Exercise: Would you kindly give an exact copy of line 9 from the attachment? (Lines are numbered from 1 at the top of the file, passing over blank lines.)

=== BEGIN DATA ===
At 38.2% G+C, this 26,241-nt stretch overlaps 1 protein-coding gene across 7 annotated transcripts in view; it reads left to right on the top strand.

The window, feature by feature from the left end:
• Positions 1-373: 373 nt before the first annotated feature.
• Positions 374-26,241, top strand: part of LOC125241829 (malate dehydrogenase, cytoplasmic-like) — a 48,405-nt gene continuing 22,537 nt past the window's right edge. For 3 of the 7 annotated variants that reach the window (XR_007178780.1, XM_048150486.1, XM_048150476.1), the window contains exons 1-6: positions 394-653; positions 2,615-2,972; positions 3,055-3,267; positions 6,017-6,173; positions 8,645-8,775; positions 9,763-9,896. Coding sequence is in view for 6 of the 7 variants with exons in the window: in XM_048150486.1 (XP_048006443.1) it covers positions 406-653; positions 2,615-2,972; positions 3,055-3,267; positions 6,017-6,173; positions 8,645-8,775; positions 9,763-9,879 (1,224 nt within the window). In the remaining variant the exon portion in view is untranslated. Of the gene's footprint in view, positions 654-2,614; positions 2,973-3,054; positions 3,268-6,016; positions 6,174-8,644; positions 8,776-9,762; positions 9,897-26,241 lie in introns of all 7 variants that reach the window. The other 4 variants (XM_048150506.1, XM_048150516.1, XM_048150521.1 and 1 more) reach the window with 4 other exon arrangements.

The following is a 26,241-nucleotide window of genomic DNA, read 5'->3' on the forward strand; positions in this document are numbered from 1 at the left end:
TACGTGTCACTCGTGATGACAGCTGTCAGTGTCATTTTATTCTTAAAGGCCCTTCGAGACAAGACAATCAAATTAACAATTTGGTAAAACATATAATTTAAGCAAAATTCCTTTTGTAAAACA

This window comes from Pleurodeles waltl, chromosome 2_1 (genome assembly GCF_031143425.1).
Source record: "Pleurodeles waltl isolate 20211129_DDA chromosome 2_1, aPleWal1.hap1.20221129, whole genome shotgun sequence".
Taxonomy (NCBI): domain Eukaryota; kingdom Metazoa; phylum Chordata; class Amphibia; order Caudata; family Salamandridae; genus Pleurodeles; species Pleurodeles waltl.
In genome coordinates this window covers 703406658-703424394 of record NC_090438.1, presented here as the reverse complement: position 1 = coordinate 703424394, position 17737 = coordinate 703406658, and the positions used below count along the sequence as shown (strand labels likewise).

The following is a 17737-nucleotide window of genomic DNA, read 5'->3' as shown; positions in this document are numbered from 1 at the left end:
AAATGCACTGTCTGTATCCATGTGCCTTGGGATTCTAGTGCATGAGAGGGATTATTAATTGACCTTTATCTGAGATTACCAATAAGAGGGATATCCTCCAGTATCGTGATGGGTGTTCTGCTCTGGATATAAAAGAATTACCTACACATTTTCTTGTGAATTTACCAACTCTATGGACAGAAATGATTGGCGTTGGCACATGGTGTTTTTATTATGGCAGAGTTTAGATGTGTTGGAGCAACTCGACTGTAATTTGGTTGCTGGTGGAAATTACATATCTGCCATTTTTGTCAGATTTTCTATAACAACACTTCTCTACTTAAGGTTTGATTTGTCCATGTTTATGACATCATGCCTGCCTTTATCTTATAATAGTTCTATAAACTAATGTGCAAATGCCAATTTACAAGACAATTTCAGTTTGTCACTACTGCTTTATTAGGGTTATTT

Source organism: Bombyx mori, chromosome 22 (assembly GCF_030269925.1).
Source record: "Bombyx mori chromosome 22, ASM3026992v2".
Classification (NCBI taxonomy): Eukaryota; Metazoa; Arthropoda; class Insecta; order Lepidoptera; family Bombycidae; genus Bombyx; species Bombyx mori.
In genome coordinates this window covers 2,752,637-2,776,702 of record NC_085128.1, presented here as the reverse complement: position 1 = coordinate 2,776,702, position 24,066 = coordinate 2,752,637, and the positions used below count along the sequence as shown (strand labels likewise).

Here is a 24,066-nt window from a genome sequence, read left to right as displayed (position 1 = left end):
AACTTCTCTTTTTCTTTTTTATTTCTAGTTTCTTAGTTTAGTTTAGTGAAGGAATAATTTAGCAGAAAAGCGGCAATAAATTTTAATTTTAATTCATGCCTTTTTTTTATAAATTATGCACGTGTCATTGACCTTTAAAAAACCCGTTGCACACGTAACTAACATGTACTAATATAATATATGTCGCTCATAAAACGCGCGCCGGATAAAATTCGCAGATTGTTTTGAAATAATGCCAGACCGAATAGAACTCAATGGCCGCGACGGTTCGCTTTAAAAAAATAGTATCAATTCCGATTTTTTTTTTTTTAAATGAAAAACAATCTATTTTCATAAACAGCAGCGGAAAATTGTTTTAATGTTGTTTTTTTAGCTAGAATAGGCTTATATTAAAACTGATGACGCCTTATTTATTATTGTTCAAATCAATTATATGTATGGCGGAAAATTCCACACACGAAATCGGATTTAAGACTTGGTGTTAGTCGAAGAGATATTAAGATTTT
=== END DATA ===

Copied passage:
Taxonomy (NCBI): domain Eukaryota; kingdom Metazoa; phylum Chordata; class Amphibia; order Caudata; family Salamandridae; genus Pleurodeles; species Pleurodeles waltl.